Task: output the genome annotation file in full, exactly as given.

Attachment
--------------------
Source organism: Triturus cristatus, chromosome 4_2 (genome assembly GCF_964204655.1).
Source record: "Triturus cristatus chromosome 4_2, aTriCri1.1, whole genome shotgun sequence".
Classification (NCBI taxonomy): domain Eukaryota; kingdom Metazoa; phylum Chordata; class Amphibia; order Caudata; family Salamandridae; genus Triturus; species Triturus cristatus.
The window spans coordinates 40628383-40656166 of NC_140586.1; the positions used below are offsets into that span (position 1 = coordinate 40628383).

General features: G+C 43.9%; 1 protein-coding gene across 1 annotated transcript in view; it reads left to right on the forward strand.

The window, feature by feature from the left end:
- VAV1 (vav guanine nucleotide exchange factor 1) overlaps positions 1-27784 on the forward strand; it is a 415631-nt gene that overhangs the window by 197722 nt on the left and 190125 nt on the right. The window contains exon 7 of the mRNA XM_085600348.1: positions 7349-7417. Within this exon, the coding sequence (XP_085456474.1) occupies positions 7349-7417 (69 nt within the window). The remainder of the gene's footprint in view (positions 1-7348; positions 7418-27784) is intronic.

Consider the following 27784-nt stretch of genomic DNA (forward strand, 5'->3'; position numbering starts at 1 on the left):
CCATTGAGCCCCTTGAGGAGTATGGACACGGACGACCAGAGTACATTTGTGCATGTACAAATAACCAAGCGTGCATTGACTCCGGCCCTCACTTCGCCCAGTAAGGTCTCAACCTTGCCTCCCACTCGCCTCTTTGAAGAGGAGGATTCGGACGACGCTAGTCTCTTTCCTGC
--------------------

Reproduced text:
Source organism: Triturus cristatus, chromosome 4_2 (genome assembly GCF_964204655.1).
Source record: "Triturus cristatus chromosome 4_2, aTriCri1.1, whole genome shotgun sequence".
Classification (NCBI taxonomy): domain Eukaryota; kingdom Metazoa; phylum Chordata; class Amphibia; order Caudata; family Salamandridae; genus Triturus; species Triturus cristatus.
The window spans coordinates 40628383-40656166 of NC_140586.1; the positions used below are offsets into that span (position 1 = coordinate 40628383).

General features: G+C 43.9%; 1 protein-coding gene across 1 annotated transcript in view; it reads left to right on the forward strand.

The window, feature by feature from the left end:
- VAV1 (vav guanine nucleotide exchange factor 1) overlaps positions 1-27784 on the forward strand; it is a 415631-nt gene that overhangs the window by 197722 nt on the left and 190125 nt on the right. The window contains exon 7 of the mRNA XM_085600348.1: positions 7349-7417. Within this exon, the coding sequence (XP_085456474.1) occupies positions 7349-7417 (69 nt within the window). The remainder of the gene's footprint in view (positions 1-7348; positions 7418-27784) is intronic.

Consider the following 27784-nt stretch of genomic DNA (forward strand, 5'->3'; position numbering starts at 1 on the left):
CCATTGAGCCCCTTGAGGAGTATGGACACGGACGACCAGAGTACATTTGTGCATGTACAAATAACCAAGCGTGCATTGACTCCGGCCCTCACTTCGCCCAGTAAGGTCTCAACCTTGCCTCCCACTCGCCTCTTTGAAGAGGAGGATTCGGACGACGCTAGTCTCTTTCCTGC